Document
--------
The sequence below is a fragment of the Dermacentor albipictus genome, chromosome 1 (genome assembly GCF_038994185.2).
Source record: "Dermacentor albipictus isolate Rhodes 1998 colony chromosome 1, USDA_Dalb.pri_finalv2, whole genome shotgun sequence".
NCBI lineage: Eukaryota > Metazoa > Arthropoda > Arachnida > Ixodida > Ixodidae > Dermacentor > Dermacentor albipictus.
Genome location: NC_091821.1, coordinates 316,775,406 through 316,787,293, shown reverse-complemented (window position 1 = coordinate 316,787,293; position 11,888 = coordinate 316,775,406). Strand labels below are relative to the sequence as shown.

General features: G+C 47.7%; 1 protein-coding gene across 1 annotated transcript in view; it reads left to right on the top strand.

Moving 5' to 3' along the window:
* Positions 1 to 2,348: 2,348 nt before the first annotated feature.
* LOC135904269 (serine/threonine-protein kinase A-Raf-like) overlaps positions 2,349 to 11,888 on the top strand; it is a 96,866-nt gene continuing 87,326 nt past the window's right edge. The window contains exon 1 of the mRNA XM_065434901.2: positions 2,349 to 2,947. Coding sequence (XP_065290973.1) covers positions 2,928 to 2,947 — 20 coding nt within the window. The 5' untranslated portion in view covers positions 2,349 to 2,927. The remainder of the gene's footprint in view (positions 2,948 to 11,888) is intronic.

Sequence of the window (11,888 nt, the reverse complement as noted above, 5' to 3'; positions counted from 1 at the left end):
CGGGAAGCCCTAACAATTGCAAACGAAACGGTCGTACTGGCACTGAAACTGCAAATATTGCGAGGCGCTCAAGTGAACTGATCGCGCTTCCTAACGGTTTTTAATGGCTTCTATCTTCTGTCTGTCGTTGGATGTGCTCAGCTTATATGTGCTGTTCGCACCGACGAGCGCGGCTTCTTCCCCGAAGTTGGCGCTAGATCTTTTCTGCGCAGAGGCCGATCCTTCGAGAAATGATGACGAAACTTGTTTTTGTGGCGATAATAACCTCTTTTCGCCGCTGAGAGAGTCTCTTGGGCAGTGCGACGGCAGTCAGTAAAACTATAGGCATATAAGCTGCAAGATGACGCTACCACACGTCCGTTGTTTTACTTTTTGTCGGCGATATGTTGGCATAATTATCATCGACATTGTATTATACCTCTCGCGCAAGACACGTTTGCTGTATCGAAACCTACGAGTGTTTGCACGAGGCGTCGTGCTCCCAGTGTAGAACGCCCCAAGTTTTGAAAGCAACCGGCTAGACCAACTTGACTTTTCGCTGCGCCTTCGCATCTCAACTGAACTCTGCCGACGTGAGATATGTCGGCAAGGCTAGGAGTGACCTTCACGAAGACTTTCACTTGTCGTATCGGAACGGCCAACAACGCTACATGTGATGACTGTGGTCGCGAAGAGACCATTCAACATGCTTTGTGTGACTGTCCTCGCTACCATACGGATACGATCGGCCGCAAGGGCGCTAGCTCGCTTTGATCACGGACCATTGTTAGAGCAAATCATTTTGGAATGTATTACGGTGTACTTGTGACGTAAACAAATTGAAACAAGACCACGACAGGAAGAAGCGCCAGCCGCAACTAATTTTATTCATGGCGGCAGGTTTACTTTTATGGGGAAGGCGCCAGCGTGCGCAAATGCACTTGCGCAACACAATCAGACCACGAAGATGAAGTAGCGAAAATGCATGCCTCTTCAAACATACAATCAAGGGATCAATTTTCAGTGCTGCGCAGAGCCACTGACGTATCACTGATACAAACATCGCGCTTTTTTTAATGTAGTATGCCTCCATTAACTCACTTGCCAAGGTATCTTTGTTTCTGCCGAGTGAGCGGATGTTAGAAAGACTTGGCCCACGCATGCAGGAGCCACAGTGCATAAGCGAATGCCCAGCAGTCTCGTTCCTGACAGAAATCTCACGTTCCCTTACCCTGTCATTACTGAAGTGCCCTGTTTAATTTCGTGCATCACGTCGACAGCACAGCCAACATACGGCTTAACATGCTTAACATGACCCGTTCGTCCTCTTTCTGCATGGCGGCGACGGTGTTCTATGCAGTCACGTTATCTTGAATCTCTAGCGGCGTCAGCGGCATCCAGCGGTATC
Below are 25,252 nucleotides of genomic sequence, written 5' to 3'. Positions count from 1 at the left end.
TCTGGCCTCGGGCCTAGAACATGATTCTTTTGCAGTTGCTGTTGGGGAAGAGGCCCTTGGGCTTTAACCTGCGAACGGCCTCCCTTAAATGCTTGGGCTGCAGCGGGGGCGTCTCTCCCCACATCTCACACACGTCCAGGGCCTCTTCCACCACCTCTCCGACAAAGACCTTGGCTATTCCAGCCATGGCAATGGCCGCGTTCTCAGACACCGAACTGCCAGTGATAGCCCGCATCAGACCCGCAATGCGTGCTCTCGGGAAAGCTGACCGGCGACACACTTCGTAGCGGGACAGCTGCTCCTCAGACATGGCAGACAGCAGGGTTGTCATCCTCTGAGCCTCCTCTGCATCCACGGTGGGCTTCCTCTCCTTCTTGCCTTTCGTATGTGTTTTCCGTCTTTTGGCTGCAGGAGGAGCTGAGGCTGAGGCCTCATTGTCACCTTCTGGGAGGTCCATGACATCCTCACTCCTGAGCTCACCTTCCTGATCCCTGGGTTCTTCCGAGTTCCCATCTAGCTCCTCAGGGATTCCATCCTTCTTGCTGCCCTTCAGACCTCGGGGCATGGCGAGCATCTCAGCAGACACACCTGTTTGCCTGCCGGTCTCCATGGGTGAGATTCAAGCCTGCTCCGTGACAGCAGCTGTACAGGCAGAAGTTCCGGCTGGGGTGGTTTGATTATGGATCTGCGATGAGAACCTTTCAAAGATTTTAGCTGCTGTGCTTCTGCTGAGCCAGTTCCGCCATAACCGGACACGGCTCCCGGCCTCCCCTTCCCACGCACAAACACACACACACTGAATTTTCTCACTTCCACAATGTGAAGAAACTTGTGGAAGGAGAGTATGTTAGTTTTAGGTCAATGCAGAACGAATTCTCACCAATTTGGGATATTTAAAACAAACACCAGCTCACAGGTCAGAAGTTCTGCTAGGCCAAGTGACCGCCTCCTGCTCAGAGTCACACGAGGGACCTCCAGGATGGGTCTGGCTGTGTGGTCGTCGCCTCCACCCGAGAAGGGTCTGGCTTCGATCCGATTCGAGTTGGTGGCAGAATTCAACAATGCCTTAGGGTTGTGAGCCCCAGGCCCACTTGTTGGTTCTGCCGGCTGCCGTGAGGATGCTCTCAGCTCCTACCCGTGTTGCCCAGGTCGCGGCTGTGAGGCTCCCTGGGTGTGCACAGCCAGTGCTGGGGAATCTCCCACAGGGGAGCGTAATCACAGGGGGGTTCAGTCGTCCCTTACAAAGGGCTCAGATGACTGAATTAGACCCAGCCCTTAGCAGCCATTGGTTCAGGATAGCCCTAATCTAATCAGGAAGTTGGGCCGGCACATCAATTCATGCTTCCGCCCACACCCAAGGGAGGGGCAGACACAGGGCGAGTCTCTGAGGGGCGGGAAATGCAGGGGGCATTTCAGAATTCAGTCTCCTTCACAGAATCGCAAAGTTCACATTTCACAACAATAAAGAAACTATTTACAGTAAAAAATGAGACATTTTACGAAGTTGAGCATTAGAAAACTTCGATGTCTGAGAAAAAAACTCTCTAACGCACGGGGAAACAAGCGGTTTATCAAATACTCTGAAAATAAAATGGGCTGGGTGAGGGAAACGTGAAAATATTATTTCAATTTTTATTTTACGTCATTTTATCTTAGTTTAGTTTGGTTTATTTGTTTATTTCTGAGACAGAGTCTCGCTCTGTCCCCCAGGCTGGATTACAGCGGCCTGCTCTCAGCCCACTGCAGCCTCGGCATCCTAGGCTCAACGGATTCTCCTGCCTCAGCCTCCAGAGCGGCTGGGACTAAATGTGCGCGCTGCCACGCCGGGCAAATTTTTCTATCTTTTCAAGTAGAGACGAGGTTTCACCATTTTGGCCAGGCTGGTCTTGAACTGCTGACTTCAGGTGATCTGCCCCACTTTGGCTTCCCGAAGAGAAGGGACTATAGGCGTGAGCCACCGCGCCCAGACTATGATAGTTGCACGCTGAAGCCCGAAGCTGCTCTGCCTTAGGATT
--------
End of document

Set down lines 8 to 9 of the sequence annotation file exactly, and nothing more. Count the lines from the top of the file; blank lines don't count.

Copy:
* LOC135904269 (serine/threonine-protein kinase A-Raf-like) overlaps positions 2,349 to 11,888 on the top strand; it is a 96,866-nt gene continuing 87,326 nt past the window's right edge. The window contains exon 1 of the mRNA XM_065434901.2: positions 2,349 to 2,947. Coding sequence (XP_065290973.1) covers positions 2,928 to 2,947 — 20 coding nt within the window. The 5' untranslated portion in view covers positions 2,349 to 2,927. The remainder of the gene's footprint in view (positions 2,948 to 11,888) is intronic.

Sequence of the window (11,888 nt, the reverse complement as noted above, 5' to 3'; positions counted from 1 at the left end):